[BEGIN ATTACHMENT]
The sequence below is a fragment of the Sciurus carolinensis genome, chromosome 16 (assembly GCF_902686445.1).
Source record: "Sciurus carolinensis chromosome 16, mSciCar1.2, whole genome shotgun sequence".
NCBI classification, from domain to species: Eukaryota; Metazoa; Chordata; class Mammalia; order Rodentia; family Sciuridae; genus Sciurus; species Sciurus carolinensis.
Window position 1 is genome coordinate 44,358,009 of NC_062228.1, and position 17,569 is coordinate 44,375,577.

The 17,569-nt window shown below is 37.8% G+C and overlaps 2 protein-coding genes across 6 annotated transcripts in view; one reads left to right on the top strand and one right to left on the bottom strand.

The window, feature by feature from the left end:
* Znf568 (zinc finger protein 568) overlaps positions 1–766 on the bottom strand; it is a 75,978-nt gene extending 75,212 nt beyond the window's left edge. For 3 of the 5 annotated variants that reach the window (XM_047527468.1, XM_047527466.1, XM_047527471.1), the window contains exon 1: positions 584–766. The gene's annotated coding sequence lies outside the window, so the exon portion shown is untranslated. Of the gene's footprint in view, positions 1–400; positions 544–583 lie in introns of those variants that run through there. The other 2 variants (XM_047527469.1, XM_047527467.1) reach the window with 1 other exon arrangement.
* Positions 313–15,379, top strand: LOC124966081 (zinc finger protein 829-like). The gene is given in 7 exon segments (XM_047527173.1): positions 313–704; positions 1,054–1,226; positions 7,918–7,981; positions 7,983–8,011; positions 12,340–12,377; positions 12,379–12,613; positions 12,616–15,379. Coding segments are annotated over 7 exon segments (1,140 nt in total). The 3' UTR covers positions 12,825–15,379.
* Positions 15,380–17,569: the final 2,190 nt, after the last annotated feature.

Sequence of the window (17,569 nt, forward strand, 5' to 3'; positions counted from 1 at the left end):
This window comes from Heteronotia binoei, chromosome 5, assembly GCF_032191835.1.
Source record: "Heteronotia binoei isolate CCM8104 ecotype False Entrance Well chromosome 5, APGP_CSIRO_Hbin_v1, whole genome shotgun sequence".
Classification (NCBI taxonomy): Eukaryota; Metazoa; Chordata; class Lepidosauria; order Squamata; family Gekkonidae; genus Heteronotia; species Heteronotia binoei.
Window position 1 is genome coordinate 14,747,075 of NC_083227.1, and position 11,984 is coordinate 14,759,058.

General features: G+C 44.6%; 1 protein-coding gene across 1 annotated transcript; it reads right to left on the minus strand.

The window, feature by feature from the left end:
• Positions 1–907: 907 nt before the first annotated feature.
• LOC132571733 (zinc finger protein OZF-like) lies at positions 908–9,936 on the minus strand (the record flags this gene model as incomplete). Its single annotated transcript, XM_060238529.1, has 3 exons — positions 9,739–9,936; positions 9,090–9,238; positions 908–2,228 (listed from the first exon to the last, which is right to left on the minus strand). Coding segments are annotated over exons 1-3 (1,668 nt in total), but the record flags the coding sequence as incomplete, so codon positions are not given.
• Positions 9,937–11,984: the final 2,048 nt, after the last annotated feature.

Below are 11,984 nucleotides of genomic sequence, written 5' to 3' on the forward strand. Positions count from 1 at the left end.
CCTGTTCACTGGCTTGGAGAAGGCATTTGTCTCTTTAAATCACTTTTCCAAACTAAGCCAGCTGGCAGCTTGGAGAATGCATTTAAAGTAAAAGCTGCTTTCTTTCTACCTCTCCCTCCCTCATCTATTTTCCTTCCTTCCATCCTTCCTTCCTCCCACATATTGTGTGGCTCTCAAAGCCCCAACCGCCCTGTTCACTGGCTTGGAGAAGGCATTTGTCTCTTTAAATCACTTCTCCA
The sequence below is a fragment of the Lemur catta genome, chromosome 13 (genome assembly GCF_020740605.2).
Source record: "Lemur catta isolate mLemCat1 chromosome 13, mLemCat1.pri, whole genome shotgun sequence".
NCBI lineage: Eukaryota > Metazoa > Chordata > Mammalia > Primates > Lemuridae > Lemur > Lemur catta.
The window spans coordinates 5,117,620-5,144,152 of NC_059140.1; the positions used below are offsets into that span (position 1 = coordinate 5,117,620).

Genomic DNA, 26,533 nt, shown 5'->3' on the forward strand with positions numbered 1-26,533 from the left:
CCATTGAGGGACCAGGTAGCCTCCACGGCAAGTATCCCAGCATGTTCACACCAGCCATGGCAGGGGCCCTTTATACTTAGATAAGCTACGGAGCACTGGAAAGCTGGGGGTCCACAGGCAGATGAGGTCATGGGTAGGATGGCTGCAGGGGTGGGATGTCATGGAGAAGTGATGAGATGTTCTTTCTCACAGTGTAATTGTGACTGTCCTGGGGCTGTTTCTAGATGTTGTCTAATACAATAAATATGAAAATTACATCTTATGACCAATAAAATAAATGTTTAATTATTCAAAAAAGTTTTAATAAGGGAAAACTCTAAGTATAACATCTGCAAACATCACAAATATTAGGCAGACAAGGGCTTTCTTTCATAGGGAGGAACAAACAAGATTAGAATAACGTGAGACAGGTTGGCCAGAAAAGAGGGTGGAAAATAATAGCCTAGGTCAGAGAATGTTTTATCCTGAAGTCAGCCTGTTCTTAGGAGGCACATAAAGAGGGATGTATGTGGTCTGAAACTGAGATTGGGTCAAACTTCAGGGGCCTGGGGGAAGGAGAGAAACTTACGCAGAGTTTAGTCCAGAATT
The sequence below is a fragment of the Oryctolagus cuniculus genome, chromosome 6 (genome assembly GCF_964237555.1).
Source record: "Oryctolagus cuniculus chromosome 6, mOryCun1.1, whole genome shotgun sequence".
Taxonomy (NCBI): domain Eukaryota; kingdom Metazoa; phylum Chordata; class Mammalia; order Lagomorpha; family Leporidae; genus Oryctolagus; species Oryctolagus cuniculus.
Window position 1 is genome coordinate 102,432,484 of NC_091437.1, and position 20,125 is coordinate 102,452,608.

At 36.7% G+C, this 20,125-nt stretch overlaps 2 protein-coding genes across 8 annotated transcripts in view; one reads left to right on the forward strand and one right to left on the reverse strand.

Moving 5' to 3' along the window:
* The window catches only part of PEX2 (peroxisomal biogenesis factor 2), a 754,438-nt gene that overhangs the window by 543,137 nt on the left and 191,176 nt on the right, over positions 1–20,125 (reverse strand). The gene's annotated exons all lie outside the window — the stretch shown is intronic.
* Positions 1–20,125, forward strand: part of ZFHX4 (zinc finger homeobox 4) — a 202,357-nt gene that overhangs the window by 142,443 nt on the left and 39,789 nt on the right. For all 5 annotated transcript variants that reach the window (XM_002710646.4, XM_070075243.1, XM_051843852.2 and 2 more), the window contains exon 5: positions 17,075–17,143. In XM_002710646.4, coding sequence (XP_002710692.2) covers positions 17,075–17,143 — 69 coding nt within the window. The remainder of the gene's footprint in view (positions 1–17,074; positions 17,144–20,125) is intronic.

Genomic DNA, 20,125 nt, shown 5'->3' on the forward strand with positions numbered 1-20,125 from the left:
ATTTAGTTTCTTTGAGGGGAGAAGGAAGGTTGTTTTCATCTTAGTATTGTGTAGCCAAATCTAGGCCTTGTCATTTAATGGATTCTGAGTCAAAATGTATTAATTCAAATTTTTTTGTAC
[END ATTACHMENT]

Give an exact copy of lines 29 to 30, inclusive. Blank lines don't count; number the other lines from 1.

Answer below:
Source record: "Oryctolagus cuniculus chromosome 6, mOryCun1.1, whole genome shotgun sequence".
Taxonomy (NCBI): domain Eukaryota; kingdom Metazoa; phylum Chordata; class Mammalia; order Lagomorpha; family Leporidae; genus Oryctolagus; species Oryctolagus cuniculus.